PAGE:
With plans being discussed that could prevent many vulnerable people accessing justice, staff at Hattons have spoken out strongly against this potential course of action.
As economic conditions continue to bite nationally, but especially in regions such as the North West, ways to save money are continually being looked at, and one option under consideration is the closure of both St Helens’ Magistrates and County courts.
If these plans were to go ahead, vulnerable court users who cannot afford legal representation and cannot apply for legal aid will have to travel to Liverpool. This will involve costly travel fares, while many will have family commitments or health issues that will make the journeys impossible. As a result, many will not attend court and therefore will not have access to justice, with some having orders made in their absence that simply would not have been made if they had been able to be there in person to explain themselves. If they are unable to travel to Liverpool, some people may even find that warrants for their arrest can be made.
“Local courts dispensing local justice is a cornerstone of our legal system, and it is simply not possible to put a price on protecting people and their rights by looking only at financial cost,” says Bruce Hatton, Senior Partner at Hattons.
“Court users are now encouraged to handle many cases themselves, but in order to do this they need to be able to get to a local court for justice. Examples of cases where this is vital include small claims matters over, for example, a consumer matter, domestic violence cases where an urgent need for protection can arise overnight but a vulnerable person is unable to get to a court over an hour away, and housing cases where, because a bedroom tax isn’t affordable already, we see tenants being asked to find the fare to travel to Liverpool, and so we know that reality dictates that this is simply not going to happen.”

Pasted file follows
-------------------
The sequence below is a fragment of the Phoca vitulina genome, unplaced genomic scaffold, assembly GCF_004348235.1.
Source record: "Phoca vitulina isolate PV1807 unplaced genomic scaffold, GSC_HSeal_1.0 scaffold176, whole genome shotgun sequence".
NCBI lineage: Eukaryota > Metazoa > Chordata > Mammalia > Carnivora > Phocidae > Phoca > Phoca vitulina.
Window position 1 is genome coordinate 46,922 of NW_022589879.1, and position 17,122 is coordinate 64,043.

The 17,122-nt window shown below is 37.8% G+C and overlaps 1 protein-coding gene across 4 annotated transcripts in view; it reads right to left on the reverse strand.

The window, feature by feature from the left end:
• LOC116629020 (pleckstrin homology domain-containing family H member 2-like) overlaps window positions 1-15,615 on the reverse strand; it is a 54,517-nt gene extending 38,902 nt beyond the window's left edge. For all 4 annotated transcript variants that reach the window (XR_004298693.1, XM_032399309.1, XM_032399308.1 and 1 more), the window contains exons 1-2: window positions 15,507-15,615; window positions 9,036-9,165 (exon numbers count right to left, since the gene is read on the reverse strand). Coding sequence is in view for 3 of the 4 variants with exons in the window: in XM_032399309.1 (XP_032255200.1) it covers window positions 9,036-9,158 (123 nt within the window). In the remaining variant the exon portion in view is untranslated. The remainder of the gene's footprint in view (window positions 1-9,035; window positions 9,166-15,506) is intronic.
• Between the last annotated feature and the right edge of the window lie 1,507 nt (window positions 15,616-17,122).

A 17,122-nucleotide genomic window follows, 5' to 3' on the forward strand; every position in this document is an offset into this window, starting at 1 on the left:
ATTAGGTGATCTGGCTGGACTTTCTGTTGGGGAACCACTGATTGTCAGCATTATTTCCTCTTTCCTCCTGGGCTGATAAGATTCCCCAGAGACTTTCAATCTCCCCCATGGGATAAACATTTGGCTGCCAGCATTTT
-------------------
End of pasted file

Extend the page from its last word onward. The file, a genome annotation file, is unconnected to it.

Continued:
With Bruce adamant that the St Helens County Court, which has recently undergone refurbishment, is very much fit for purpose, he sees no other outcome other than less people finding access to justice if the closures go ahead. “Quite simply, less local people will come to us for help if they have barriers put in their way to finding justice. Also, those that do seek our help will see our costs rise due to the fact that we will have to travel to Liverpool, which again will prevent many from taking cases further. All in all, the St Helens court closures are a very bad idea that should be scrapped immediately.”